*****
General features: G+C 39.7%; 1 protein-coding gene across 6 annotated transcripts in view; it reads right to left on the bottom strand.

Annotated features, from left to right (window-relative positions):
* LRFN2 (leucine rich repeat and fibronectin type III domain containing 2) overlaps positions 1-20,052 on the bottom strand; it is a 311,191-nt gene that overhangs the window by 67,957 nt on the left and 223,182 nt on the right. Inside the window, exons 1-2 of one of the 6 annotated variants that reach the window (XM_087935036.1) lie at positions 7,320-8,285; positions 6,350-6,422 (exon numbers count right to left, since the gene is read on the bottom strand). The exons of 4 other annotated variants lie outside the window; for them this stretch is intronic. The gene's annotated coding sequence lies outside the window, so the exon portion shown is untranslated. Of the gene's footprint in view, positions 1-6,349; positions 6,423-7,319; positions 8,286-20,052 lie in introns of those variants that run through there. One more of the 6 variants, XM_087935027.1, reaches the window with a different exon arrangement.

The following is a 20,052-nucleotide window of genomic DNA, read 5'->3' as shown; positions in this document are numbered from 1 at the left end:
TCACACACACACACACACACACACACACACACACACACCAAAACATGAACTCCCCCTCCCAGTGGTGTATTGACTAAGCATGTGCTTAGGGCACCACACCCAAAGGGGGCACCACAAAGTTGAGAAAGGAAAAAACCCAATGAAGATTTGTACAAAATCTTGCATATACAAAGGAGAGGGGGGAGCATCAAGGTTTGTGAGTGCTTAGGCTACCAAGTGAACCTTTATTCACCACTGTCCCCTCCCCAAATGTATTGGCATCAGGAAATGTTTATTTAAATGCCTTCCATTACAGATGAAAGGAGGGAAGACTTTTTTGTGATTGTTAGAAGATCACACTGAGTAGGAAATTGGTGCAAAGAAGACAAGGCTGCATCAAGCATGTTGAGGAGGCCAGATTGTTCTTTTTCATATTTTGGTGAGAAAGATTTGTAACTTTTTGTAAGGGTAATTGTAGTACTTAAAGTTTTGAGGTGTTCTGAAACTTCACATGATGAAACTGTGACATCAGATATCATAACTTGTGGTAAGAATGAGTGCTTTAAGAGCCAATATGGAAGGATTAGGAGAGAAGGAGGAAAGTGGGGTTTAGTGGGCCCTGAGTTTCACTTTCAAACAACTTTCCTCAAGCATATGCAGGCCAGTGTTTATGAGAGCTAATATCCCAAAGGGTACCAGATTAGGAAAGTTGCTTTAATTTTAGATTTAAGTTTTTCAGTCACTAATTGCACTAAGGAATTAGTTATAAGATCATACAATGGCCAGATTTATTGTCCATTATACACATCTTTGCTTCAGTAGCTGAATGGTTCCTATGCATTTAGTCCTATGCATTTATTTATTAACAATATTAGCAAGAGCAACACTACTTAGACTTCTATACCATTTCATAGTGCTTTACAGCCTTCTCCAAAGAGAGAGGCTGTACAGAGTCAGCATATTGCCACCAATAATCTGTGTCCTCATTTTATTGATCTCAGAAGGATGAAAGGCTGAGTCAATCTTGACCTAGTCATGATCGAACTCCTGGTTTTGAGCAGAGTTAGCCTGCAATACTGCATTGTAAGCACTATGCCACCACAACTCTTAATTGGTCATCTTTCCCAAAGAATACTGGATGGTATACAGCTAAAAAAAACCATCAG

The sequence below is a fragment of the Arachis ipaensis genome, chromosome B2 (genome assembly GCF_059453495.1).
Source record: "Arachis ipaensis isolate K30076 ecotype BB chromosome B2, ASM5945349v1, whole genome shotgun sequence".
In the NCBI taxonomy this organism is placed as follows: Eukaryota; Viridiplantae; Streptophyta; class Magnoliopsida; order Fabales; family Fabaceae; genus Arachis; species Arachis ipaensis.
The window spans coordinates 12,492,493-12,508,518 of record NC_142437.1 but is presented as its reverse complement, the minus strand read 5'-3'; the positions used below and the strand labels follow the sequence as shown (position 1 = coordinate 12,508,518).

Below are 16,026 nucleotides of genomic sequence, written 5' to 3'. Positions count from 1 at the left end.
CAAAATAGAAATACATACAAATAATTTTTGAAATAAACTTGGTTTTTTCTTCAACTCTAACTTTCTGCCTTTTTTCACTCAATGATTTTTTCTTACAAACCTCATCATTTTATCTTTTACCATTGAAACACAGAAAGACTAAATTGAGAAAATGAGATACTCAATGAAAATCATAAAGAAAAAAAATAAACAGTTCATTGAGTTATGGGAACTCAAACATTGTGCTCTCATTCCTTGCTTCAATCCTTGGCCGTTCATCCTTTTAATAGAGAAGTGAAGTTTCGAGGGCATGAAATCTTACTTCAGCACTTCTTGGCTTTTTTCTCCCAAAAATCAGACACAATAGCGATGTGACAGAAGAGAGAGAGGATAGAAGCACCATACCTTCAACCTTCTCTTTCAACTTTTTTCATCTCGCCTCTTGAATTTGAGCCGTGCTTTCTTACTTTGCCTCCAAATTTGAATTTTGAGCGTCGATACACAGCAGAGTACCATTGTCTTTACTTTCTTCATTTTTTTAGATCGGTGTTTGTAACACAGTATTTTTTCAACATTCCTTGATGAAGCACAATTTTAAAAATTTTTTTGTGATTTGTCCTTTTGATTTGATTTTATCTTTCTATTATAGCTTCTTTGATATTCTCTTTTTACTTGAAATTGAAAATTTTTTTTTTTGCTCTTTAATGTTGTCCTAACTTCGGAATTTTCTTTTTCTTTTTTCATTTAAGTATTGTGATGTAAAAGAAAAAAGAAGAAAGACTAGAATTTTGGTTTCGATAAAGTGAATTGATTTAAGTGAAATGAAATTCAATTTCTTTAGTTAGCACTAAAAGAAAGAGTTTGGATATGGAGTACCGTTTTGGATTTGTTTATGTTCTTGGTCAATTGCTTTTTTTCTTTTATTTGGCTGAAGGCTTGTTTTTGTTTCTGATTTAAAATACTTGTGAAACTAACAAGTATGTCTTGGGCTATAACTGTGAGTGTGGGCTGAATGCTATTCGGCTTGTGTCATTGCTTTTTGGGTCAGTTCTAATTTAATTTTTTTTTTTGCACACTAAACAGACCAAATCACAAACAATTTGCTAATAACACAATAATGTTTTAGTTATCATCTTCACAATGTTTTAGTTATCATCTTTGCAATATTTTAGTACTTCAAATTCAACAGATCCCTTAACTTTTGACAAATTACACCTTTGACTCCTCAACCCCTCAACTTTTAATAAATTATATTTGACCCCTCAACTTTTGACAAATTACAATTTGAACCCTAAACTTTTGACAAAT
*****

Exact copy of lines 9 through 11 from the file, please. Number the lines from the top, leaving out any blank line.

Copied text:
The window spans coordinates 12,492,493-12,508,518 of record NC_142437.1 but is presented as its reverse complement, the minus strand read 5'-3'; the positions used below and the strand labels follow the sequence as shown (position 1 = coordinate 12,508,518).

Below are 16,026 nucleotides of genomic sequence, written 5' to 3'. Positions count from 1 at the left end.
CAAAATAGAAATACATACAAATAATTTTTGAAATAAACTTGGTTTTTTCTTCAACTCTAACTTTCTGCCTTTTTTCACTCAATGATTTTTTCTTACAAACCTCATCATTTTATCTTTTACCATTGAAACACAGAAAGACTAAATTGAGAAAATGAGATACTCAATGAAAATCATAAAGAAAAAAAATAAACAGTTCATTGAGTTATGGGAACTCAAACATTGTGCTCTCATTCCTTGCTTCAATCCTTGGCCGTTCATCCTTTTAATAGAGAAGTGAAGTTTCGAGGGCATGAAATCTTACTTCAGCACTTCTTGGCTTTTTTCTCCCAAAAATCAGACACAATAGCGATGTGACAGAAGAGAGAGAGGATAGAAGCACCATACCTTCAACCTTCTCTTTCAACTTTTTTCATCTCGCCTCTTGAATTTGAGCCGTGCTTTCTTACTTTGCCTCCAAATTTGAATTTTGAGCGTCGATACACAGCAGAGTACCATTGTCTTTACTTTCTTCATTTTTTTAGATCGGTGTTTGTAACACAGTATTTTTTCAACATTCCTTGATGAAGCACAATTTTAAAAATTTTTTTGTGATTTGTCCTTTTGATTTGATTTTATCTTTCTATTATAGCTTCTTTGATATTCTCTTTTTACTTGAAATTGAAAATTTTTTTTTTTGCTCTTTAATGTTGTCCTAACTTCGGAATTTTCTTTTTCTTTTTTCATTTAAGTATTGTGATGTAAAAGAAAAAAGAAGAAAGACTAGAATTTTGGTTTCGATAAAGTGAATTGATTTAAGTGAAATGAAATTCAATTTCTTTAGTTAGCACTAAAAGAAAGAGTTTGGATATGGAGTACCGTTTTGGATTTGTTTATGTTCTTGGTCAATTGCTTTTTTTCTTTTATTTGGCTGAAGGCTTGTTTTTGTTTCTGATTTAAAATACTTGTGAAACTAACAAGTATGTCTTGGGCTATAACTGTGAGTGTGGGCTGAATGCTATTCGGCTTGTGTCATTGCTTTTTGGGTCAGTTCTAATTTAATTTTTTTTTTTGCACACTAAACAGACCAAATCACAAACAATTTGCTAATAACACAATAATGTTTTAGTTATCATCTTCACAATGTTTTAGTTATCATCTTTGCAATATTTTAGTACTTCAAATTCAACAGATCCCTTAACTTTTGACAAATTACACCTTTGACTCCTCAACCCCTCAACTTTTAATAAATTATATTTGACCCCTCAACTTTTGACAAATTACAATTTGAACCCTAAACTTTTGACAAAT